FROM Ron Finley
Gangsta gardener South LA's "gangsta gardener" Ron Finley wants to bring locally-grown food to areas that desperately need it, and to change ideas about what it takes to make a healthy community. But his lush garden near the Farmdale Expo Line station is under threat because the property has been sold to investment company Strategic Acquisitions, which wants to redevelop the entire site. It was sold to them by the bank that repossessed the property. Ron Finley in his garden in South LA Photo by Avishay Artsy DnA hears about Finley's efforts to raise the money to buy the property back, and gets a tour of his garden in South LA, from its sidewalk bursting with banana plants, sunflowers and a canopy of woven branches in which to shoot the breeze, to the hidden Eden in an empty swimming pool in his backyard, filled with plants in pots, old sinks, a wagon and other receptacles that capture Finley's imagination. "My whole thing for the way I garden here and in urban areas is not for production, not for maximum yield, it's for beauty," he tells DnA. "Every sense in your body can be affected in the garden and that's what I want to do."
Summer On The LA River The Los Angeles River is officially open for the summer. Now you can boat, fish, birdwatch and camp there through Labor Day, and some say this is only the beginning. City officials and the Army Corps of Engineers are working on a plan to restore the L.A. River and essentially turn it into a huge park. But a new report estimates it would cost the city more than a billion dollars. Is it realistic to hope that someday we’ll have a lush, green, 51-mile river teeming with life running through L.A?
Can Guerilla Gardeners Transform Food Deserts? Two years ago, LA Times columnist Steve Lopez reported on Ron Finley, a resident of South Los Angeles. In what’s often called a healthy-food “desert,” Finley had planted a vegetable garden for himself and his hungry neighbors. But the food was growing on the city-owned strip of land between the street and the sidewalk, and Finley was ordered to cease and desist. City Council President Herb Wesson promised to change the anti-food law. Now—two years later—Lopez finds that nothing has changed.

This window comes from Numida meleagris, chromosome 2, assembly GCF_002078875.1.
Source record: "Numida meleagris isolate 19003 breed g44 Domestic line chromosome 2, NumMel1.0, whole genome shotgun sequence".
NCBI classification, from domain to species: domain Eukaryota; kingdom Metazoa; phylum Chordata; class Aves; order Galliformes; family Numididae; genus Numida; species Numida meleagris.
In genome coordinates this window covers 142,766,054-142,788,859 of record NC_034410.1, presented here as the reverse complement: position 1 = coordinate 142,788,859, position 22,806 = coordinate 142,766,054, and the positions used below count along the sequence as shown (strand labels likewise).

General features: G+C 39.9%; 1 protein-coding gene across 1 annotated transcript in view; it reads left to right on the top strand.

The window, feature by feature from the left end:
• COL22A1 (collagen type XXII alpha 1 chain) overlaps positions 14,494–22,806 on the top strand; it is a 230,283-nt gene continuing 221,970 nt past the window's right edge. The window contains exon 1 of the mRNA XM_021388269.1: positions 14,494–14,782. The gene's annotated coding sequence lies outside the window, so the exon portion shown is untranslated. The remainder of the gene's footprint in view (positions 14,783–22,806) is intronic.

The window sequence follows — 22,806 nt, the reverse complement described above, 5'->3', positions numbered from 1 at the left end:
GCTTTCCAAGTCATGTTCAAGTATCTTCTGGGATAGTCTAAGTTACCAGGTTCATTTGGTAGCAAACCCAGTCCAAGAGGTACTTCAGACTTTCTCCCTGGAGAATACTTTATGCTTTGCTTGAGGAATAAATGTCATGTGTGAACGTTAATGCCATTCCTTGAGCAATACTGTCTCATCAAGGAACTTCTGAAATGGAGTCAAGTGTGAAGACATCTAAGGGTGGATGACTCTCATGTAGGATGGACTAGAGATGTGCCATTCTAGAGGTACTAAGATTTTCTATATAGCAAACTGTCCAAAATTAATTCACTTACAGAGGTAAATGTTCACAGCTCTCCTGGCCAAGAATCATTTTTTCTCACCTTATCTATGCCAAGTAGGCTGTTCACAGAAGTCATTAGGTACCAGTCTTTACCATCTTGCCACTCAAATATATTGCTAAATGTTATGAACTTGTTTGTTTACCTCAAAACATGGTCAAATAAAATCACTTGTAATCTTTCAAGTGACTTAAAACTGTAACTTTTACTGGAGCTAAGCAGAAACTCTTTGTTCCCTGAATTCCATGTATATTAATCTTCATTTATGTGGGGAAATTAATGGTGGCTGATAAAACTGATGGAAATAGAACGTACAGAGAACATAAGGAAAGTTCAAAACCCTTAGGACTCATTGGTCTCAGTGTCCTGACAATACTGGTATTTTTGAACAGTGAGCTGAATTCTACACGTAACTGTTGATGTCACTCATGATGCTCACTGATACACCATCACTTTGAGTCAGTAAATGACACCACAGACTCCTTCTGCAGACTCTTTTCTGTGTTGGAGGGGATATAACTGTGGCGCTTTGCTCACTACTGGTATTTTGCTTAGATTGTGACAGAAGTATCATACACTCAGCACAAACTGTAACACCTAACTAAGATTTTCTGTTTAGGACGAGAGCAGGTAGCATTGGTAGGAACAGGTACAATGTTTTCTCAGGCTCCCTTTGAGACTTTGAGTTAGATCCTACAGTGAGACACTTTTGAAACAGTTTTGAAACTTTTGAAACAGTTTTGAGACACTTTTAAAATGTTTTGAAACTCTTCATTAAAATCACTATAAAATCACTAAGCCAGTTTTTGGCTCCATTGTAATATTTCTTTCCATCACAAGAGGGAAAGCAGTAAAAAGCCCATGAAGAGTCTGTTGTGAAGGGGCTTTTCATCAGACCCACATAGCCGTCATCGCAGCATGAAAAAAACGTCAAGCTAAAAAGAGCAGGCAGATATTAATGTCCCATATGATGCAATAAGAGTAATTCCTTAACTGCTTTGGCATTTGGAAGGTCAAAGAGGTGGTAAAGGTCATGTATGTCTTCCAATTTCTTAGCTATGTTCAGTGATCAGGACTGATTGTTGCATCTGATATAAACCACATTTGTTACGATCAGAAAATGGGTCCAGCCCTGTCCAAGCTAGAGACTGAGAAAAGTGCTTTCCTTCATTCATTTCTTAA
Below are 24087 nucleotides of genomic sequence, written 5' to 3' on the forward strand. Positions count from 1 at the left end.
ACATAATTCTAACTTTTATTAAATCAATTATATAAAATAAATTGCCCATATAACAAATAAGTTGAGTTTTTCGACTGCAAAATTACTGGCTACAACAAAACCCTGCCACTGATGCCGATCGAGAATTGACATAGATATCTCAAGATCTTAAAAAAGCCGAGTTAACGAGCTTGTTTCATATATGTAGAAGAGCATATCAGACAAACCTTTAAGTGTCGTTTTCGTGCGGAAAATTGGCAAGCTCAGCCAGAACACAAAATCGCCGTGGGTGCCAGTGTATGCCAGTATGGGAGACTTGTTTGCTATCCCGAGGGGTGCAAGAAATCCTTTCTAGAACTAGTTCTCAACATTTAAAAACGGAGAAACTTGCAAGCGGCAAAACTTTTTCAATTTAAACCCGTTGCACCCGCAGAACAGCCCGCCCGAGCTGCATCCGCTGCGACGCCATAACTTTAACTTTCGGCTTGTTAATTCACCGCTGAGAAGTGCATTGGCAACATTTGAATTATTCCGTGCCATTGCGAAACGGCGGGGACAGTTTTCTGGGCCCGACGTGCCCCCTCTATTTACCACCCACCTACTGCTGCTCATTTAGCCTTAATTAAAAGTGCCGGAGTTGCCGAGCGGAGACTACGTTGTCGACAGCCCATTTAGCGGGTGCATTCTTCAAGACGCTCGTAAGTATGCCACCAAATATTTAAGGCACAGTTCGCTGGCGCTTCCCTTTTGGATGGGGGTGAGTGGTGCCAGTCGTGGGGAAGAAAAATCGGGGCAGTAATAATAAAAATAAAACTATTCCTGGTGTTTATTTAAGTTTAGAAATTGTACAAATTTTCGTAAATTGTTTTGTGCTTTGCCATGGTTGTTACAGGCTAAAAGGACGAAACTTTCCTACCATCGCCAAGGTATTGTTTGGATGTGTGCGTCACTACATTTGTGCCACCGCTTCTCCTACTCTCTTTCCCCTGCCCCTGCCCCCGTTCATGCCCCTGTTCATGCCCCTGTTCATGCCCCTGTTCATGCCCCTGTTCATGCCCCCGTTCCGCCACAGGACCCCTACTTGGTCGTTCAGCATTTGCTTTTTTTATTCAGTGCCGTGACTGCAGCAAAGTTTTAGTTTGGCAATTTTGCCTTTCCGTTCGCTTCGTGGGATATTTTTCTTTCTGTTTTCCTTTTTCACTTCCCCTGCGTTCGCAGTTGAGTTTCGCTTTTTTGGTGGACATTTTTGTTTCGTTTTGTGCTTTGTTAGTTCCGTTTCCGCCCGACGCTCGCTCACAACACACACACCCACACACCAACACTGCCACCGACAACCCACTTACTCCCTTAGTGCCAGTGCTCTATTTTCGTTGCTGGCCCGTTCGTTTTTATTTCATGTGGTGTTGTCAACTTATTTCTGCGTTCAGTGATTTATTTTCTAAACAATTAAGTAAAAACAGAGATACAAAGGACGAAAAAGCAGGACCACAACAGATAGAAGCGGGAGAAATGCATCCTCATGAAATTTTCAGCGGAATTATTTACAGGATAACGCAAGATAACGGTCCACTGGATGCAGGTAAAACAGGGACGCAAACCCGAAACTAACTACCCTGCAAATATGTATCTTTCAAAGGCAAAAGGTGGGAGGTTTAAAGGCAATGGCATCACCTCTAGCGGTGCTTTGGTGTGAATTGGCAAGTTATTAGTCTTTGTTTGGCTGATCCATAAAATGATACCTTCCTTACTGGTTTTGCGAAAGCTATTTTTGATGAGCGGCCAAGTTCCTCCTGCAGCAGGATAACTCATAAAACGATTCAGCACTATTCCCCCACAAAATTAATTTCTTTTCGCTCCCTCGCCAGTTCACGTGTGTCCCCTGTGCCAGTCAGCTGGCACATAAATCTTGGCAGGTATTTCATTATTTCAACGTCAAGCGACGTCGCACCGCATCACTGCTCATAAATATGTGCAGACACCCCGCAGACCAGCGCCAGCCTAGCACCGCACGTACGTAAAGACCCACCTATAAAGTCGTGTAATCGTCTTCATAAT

Symbols of protest, lighting up EDM festivals The Women's March made a huge impact, in part because of its widely worn pink knitted "pussyhat." Does the March for Science need its own unifying symbol? Lighting designer Steve Lieberman is "the man behind the lights" for the country's leading electronic music festivals and nightclubs. He talks about his early experiences with rave culture, and what it takes to spark the excitement of today's EDM fans.
Sen. Dianne Feinstein faces an angry town hall crowd Senator Dianne Feinstein faced an angry crowd at her town hall in Los Angeles Thursday. The anger came from her would-be supporters -- people on the left. Also, a new bill wants to make it illegal for local police to cooperate with the feds who are targeting marijuana growers.
What does the Paris terrorist attack mean for Europe? There was another terrorist attack in Paris Thursday. A police officer was killed, two other officers were wounded, and the shooter was killed. Officials are calling the attack terrorism. There have been more than a half dozen terrorist attacks in France over the past two years.
What's at stake if Hollywood writers strike? Writers in Hollywood just finished voting yay or nay to go on strike. The vote is expected to be in favor, but that doesn’t necessarily mean they’ll walk off the job. We get the details and look at the effects of the last strike.